Cloud computing continues to fundamentally alter the way enterprises procure, deploy and manage IT resources, and this combination helps create a tipping point for ‘everything-as-a-service.’ –Lowell McAdam, president and chief operating officer at Verizon Communications, as quoted by the Los Angeles Times’ Technology blog.
Verizon has a clear vision as to how they would like to play their hand in cloud computing. Verizon’s network service provider position, and recent acquisitions, partnerships, and offerings are making it interesting to watch. They are far from alone in a growing field of “Everything as a Service” competitors that include Google, Microsoft, HP, and Salesforce.com to name a few.
Recent Verizon news includes:
- Verizon has backed up its “everything-as-a-service” initiative talk with the $1.4 billion purchase of IaaS cloud service provider Terremark. Los Angeles Times/Technology blog (1/27)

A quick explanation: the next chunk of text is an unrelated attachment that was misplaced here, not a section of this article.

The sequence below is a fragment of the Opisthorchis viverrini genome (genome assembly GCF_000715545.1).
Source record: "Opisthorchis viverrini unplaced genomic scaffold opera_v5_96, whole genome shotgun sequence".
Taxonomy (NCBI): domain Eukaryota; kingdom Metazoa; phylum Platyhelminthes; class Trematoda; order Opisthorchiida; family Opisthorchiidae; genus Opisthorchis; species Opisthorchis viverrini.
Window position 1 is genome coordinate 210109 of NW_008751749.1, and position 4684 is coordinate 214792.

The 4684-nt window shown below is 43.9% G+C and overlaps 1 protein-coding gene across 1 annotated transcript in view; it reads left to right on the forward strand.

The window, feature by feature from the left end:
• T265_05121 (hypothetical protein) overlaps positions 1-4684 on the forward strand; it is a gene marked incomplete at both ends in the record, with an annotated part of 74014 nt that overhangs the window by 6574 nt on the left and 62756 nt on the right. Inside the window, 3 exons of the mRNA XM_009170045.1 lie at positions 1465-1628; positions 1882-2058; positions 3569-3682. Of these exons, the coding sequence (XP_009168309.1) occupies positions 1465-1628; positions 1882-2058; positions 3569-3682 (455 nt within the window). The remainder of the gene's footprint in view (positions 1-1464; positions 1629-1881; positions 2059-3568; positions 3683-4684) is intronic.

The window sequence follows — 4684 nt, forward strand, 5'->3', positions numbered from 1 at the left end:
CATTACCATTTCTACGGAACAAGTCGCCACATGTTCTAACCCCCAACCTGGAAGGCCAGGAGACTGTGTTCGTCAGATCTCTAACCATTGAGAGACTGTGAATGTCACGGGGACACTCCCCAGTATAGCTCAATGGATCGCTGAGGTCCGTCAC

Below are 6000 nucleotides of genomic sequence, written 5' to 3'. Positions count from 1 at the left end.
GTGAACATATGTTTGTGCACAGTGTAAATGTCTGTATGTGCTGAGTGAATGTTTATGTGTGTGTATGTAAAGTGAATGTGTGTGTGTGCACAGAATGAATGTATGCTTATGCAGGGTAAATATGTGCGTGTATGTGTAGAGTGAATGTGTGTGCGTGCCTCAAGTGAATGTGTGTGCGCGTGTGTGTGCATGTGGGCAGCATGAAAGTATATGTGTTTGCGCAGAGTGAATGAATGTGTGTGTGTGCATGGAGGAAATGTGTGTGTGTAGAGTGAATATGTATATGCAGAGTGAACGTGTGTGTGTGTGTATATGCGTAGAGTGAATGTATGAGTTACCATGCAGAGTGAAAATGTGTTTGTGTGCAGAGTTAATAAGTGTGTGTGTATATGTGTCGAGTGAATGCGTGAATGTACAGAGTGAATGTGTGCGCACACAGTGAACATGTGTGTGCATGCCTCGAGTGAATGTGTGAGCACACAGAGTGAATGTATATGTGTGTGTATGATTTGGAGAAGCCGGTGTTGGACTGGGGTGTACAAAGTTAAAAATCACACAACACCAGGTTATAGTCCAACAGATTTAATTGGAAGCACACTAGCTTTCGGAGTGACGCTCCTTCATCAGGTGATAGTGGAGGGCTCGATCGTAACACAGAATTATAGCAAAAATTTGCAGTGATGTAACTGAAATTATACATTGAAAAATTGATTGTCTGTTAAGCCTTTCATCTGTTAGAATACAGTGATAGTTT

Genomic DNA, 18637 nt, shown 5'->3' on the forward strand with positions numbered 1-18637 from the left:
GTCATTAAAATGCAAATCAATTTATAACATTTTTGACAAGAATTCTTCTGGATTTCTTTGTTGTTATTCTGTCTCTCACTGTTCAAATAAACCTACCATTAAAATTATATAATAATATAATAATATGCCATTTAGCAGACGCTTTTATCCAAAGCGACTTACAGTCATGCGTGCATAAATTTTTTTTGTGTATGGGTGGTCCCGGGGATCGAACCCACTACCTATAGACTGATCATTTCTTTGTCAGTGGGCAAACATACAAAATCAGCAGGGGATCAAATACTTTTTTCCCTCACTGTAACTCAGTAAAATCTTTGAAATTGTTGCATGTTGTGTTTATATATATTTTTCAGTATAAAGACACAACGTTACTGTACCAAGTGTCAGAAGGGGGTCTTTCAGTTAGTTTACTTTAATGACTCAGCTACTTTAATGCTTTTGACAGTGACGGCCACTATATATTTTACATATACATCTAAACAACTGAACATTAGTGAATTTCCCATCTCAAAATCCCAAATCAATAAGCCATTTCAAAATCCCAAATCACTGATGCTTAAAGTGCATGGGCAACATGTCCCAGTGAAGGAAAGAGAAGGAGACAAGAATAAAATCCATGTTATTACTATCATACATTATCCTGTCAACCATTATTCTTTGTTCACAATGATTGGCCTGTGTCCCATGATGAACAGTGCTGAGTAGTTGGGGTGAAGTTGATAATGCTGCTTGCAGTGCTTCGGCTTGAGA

- Verizon recently launched a partnership with Google Apps where Verizon Business SMB customers have access to Google Apps for Business, which gives SMB customers access Gmail, Google Calendar, Google Docs, Google Sites, GoogleVideo and more.
- Verizon Business announced a deal to bundle Microsoft’s Business Productivity Online Standard (BPOS) suite with its Unified Communications & Collaboration (UC&C) solution.
Recently, Gartner analysts Lydia Leong and Ted Chamberlin released Gartner’s Magic Quadrant for Cloud Infrastructure as a Service and Web Hosting. You can find that report here. Verizon’s Terremark acquisition leaves AT&T, Savvis, and Rackspace in the leaders quadrant.
Can standalone hosting companies effectively compete in the transition to cloud computing? What do you think?
The pressure is on for standalone hosting companies. Who do you think will be acquired next?
-Tune The Future-